It’s been a while since I’ve swung a leg over the Ogre; I’ve been too distracted by the fatty delights of the Krampus. So when Jeremy suggested an afternoon of dirt road and gravel grinding out to Diablo Canyon, the Ogre beckoned once more.
(Yet another) Bluebird day in New Mexico.
This was a ride that called for flat pedals…
… and a front basket.
We decided to attempt a new backroute to the canyon. Some surreptitious fence hopping required.
Simple. Just follow the telegraph road.
New Mexico abounds with dirt. Who would have thought that February would deliver such ideal riding temperature?
Parking his Surly Neck Romancer to one side, Jeremy had chosen the trusty Hunqapillar for this outing.
… complete with Brooks saddle, canti brakes, old XTR levers and repurposed bar end shifters. A Garmin GPS is it’s only nod to modernity.
The Ogre. Felt like home. Seen here with a Porcelain Rocket handlebar rollbag and a Carradice saddlebag.
Our destination is a popular spot with local climbers.
And back out.
Diablo Canyon, just 25 miles away from my door mat.
Definitely worth further exploration…
Santa Fe living
Nowadays, life has taken a slightly different turn of the handlebars… On the days I’m not riding local trails, we’re initiating Sage (aka Peach, on account of his peach-shaped head and peach-fuzz hair) to the Chariot trailer. So far so good. For now, he seems more comfortable than the constrictive position of the car seat. The gentle, natural motion generally lulls him to sleep.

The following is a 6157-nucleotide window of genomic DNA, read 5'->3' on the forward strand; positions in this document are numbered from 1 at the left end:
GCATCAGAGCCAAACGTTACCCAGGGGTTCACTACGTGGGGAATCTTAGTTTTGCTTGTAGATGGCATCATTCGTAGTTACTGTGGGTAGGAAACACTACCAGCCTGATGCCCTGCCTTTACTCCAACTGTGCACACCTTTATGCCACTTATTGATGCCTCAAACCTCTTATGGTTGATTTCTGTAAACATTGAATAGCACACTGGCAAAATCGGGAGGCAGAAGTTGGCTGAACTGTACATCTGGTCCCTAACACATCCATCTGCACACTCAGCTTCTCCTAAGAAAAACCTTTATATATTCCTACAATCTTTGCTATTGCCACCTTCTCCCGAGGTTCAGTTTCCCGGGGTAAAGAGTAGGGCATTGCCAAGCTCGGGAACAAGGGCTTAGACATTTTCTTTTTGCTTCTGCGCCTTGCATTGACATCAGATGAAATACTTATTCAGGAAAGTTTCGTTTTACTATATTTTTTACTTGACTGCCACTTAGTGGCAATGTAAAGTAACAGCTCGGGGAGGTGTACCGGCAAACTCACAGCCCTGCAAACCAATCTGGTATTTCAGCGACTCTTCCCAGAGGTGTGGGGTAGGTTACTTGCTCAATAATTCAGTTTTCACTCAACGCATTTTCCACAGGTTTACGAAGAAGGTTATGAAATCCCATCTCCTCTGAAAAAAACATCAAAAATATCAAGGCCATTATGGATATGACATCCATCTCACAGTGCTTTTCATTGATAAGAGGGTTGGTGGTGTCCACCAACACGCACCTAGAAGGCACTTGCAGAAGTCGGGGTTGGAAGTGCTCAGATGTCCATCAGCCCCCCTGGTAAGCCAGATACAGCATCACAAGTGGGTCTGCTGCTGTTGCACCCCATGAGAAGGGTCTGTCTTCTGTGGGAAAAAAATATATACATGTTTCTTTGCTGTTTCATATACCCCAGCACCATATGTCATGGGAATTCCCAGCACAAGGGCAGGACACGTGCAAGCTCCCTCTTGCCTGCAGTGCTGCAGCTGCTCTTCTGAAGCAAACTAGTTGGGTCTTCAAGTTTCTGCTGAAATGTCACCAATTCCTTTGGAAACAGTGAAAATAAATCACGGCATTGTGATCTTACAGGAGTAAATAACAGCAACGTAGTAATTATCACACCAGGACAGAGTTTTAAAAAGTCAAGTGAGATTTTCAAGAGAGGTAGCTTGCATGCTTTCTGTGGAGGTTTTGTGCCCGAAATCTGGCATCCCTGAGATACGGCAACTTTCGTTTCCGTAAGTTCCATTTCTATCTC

Your Chariot awaits, sir. So far, the CX1 is proving to be a worthy investment. Since it’s acquisition, the car has barely been used.
Experimentation. I’ve been riding the Ogre with the bulbous Rabbit Hole/Knard combination up front.
Not much clearance for anything but bone dry conditions, but makes for a cushy ride.
Santa Fe’s Railyard district, home to museums, restaurants and a weekly farmer’s market.
Low, squat adobe architecture and traditional coyote fences dominate my neighbourhood.
The city is relatively well connected by bicycle paths, like this one running beside the Santa Fe river – or rather the dry creek, as it is now.
Make way, there’s a bruiser comin’ through.
Our urban amble took us past just a handful of the 250 galleries for which Santa Fe is well known. The densest knot is along Canyon Road, where art is interspersed only with upscale restaurants and cafes.
Santa Fe’s alternative art scene.
Cowboy boots aplenty.
Doorways to hidden worlds.
Santa Fe’s characters.
And Santa Fe’s style.
Santa Fe being Santa Fe, post ride refreshment comes in the form of a fancy cup of tea at the Tea House. PG tips? I don’t think so. Chocolate mousse and roibos flavour, please.
Camera: Canon 5d Mk2 with 17-40mm f/4 and 70-200mm f/4 lenses.